Raydium – An automated market maker on Solana platforms, which boasts high transactions per second and fast settlement.

NEO – The first Chinese open-source Blockchain project, labelling itself as a ‘distributed network for the smart economy’.

Flow Token – Flow is an independent Layer 1 blockchain for games and NFT.

What is a staking pool?

A staking pool is where a group of stakeholders of a coin pool their stakes together to increase the chance of receiving staking rewards. Some coins require a fairly high minimum staked amount, so this can be handy for new & casual investors.  

Staking Pools provide more flexibility for each individual staker in the network. Thus, joining in the stake pool may be better for new users than staking solo. Essentially, users combine their staking to more effectively validate new transactions/blocks, increasing their collective probability of earning consistent rewards.

Why do Proof of Stake networks have built-in inflation?

PoS cryptocurrencies have a built-in inflation mechanism that increases the supply of coins/tokens. These new coins are created and distributed proportionally to the coins that have been staked.

If every person in the network were to participate in staking, everyone’s stake would remain the same because the new supply is distributed proportionally to those who are staking (in this case everyone). With the PoS system, anyone who does not stake their coins is not helping secure the network and is effectively punished with token dilution.

Thus, staking is designed to encourage every owner of a crypto to participate in the network. They are incentivized by the fact that their token ownership will be diluted through the built-in inflation mechanism if they do not. The process of inflation also encourages users to spend their crypto coins rather than only holding them, increasing their usage and flow through the system.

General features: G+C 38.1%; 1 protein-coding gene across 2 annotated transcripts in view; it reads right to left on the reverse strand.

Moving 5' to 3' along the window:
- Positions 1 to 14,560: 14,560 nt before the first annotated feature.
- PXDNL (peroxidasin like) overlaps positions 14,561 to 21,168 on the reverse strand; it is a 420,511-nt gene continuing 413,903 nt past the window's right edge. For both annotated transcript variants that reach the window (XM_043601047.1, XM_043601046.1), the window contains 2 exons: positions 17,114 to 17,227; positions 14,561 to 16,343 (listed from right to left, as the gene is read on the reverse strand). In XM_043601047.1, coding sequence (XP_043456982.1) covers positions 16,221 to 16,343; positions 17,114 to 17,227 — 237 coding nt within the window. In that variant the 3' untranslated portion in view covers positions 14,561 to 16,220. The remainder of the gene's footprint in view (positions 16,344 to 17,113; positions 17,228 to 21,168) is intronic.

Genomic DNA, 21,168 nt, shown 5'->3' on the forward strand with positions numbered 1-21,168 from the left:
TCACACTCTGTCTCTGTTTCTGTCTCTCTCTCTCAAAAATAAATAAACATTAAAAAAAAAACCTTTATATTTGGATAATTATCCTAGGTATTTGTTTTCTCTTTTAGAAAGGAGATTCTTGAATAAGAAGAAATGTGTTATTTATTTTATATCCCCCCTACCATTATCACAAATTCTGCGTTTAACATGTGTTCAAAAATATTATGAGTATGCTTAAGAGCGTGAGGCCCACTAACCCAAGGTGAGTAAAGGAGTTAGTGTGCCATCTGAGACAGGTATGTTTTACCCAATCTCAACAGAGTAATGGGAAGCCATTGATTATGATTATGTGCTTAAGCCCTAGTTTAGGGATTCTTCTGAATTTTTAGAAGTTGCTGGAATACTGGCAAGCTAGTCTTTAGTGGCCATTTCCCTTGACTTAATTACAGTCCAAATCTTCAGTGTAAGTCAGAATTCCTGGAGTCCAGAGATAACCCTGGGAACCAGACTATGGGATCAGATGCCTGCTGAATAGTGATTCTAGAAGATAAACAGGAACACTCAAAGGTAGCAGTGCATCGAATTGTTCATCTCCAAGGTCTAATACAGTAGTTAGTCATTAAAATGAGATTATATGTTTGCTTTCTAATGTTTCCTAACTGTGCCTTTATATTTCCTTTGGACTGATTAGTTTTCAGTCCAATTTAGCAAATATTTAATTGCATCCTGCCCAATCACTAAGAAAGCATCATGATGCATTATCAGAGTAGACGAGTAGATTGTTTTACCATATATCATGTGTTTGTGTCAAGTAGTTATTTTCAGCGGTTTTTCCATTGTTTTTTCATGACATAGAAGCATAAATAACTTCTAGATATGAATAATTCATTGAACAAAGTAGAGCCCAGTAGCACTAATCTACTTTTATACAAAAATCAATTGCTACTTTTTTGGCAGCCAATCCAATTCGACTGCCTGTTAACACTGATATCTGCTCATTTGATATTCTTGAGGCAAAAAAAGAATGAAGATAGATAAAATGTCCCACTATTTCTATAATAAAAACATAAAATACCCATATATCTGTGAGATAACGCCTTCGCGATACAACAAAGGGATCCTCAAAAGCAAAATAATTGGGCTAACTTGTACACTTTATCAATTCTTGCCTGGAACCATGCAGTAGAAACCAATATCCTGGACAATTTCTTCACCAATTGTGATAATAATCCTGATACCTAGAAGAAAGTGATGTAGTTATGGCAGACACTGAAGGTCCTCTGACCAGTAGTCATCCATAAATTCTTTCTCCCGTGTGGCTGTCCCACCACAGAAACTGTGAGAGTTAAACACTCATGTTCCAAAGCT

What are some of the risks of staking cryptocurrency?

While staking can be a great way to earn passive income on your cryptocurrency, by locking your coins up on a network you open yourself up to the possibility  of the value of your assets rising/falling with the market.

As your coins will be in a locked state for a period of time (the longer you stake the higher the gains), the amount earned through staking may not be enough to cover the price depreciation during a strong downwards trend, and some market volatility is always to be expected.

There are also other minor risks and drawbacks that include:

  • A lack of liquidity of your staked asset
  • Lockup periods where your coins are inaccessible
  • Delayed rewards (having to wait for rewards to be paid out)
  • Vulnerability of the platform you are staking on
  • Minimal rewards (rewards for staking are comparably less than the usual rewards for blocks earned through mining)

Even though staking on a well-established network is fairly a low-risk-low-reward strategy, there are no guarantees of returns for staking, and you should always DYOR before locking up your coins! For a guide on how to stay safe while trading crypto, click here.

How do I make money from staking?

The options for staking are endless, with more and more cryptocurrencies offering this feature. A good place to start is StakingRewards.com. Staking on Ethereum is becoming increasingly common but it is well worth doing a bit of research and finding out what the staking return for a certain coin is and what the minimum staking investment is (it is currently 32 ETH for the Ethereum network (though there are always staking pools)).

Another great resource is the Best Proof of Stake Coins which tells you which coins have the highest staking reward and the easiest way that you can stake them in order to start earning passive income.

Which cryptocurrencies can you stake & earn passive income from?

There are now a number of well-established cryptocurrencies you can stake to earn passive income. Some of the most notable ones include:

  • Binance coin
  • Polkadot
  • Cardano
  • Stellar
  • Solana
  • Cosmos
  • Flow
  • Raydium
  • Kusama
  • Neo

Ready to start trading the easy way ?

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Crypto-curious? The time you spend here will be the best investment you ever make.